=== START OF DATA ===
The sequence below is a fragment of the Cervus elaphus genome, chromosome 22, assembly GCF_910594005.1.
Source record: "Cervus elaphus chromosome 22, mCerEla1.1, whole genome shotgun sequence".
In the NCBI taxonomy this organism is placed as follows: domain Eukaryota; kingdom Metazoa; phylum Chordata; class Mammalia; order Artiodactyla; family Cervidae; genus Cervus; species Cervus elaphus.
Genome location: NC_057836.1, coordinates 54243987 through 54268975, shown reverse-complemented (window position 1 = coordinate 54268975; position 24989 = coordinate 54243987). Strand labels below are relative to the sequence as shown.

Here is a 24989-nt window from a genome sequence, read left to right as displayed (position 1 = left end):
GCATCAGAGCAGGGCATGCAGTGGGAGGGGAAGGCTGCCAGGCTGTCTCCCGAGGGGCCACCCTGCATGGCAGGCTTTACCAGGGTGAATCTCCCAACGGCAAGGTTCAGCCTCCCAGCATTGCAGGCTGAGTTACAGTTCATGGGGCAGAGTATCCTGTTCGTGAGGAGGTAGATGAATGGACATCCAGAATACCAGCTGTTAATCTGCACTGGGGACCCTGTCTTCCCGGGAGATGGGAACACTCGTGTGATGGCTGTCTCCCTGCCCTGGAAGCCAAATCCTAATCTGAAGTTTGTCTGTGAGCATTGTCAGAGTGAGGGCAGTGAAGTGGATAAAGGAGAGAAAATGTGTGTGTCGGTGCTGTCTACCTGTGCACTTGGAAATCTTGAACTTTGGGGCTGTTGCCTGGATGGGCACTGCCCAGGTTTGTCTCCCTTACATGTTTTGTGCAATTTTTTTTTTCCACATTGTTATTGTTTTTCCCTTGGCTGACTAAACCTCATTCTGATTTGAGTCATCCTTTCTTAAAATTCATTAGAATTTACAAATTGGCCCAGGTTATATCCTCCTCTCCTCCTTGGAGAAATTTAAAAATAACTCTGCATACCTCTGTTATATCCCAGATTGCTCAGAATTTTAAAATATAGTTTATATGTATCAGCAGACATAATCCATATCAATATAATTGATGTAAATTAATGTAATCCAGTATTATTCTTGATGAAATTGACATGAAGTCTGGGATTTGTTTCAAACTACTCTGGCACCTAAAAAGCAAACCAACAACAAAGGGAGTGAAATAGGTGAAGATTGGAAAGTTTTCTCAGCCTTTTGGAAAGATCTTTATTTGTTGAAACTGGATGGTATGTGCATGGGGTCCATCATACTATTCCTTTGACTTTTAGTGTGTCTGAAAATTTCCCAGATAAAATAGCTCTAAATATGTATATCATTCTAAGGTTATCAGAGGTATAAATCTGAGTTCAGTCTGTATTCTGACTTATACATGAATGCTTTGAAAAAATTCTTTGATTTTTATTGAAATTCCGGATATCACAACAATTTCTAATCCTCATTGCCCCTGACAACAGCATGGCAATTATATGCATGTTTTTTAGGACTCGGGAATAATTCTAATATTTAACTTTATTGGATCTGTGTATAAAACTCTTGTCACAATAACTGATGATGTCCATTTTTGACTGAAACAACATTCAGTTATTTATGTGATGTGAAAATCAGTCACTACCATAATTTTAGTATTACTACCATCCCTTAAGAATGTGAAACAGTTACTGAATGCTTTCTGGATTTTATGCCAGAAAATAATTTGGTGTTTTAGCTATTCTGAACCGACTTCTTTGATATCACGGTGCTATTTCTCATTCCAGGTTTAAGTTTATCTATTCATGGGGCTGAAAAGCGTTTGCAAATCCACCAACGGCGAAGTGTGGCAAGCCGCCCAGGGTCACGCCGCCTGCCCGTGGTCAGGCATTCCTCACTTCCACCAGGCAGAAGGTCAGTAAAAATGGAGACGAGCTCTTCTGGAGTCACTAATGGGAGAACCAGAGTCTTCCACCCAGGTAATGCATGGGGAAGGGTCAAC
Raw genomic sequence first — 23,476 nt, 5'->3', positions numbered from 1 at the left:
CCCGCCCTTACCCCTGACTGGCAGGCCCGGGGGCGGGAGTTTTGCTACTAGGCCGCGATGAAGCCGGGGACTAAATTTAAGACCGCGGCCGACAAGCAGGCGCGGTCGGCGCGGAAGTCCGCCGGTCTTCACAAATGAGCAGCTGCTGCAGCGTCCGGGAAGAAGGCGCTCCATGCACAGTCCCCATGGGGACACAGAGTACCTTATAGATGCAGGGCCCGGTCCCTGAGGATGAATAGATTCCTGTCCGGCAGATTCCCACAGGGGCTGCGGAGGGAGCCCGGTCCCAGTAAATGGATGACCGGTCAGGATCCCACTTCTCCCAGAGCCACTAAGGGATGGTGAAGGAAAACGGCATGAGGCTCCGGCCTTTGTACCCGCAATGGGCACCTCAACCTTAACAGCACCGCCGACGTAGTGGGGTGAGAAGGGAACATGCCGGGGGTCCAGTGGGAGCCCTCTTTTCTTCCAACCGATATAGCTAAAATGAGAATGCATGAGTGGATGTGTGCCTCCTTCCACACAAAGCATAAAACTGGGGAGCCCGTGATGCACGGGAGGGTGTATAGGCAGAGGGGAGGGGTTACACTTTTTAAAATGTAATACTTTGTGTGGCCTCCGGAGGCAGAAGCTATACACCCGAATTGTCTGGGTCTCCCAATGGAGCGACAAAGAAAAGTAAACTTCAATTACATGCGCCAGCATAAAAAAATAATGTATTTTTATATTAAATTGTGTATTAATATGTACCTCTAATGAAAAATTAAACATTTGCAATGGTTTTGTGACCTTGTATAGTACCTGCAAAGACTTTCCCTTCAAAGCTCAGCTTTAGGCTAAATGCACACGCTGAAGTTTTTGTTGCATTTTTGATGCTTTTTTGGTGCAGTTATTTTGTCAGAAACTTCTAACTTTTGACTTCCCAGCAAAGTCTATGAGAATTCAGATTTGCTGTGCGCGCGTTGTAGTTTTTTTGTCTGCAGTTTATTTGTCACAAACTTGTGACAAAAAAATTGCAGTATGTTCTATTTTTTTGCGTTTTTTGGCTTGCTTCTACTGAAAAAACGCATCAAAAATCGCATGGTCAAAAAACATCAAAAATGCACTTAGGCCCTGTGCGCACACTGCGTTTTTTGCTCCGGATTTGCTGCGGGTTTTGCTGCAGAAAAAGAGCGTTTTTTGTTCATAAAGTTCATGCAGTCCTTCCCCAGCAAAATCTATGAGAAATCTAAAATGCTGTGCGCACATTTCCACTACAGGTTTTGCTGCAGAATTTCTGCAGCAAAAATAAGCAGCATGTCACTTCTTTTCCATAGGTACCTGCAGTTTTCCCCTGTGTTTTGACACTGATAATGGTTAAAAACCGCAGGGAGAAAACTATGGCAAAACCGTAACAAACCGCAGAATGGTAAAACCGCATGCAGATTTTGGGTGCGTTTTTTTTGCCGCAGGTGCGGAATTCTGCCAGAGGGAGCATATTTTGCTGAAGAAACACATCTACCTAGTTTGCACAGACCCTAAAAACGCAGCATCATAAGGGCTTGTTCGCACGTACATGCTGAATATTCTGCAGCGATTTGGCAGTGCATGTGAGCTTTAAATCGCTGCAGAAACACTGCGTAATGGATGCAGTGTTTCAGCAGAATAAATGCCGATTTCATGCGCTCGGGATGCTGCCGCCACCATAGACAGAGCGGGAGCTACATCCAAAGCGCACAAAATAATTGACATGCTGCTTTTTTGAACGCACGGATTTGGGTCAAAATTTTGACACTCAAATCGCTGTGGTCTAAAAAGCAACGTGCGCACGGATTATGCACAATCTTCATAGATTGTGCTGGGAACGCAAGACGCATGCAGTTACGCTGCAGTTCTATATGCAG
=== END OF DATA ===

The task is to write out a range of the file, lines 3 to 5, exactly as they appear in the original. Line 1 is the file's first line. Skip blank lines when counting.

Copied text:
In the NCBI taxonomy this organism is placed as follows: domain Eukaryota; kingdom Metazoa; phylum Chordata; class Mammalia; order Artiodactyla; family Cervidae; genus Cervus; species Cervus elaphus.
Genome location: NC_057836.1, coordinates 54243987 through 54268975, shown reverse-complemented (window position 1 = coordinate 54268975; position 24989 = coordinate 54243987). Strand labels below are relative to the sequence as shown.

Here is a 24989-nt window from a genome sequence, read left to right as displayed (position 1 = left end):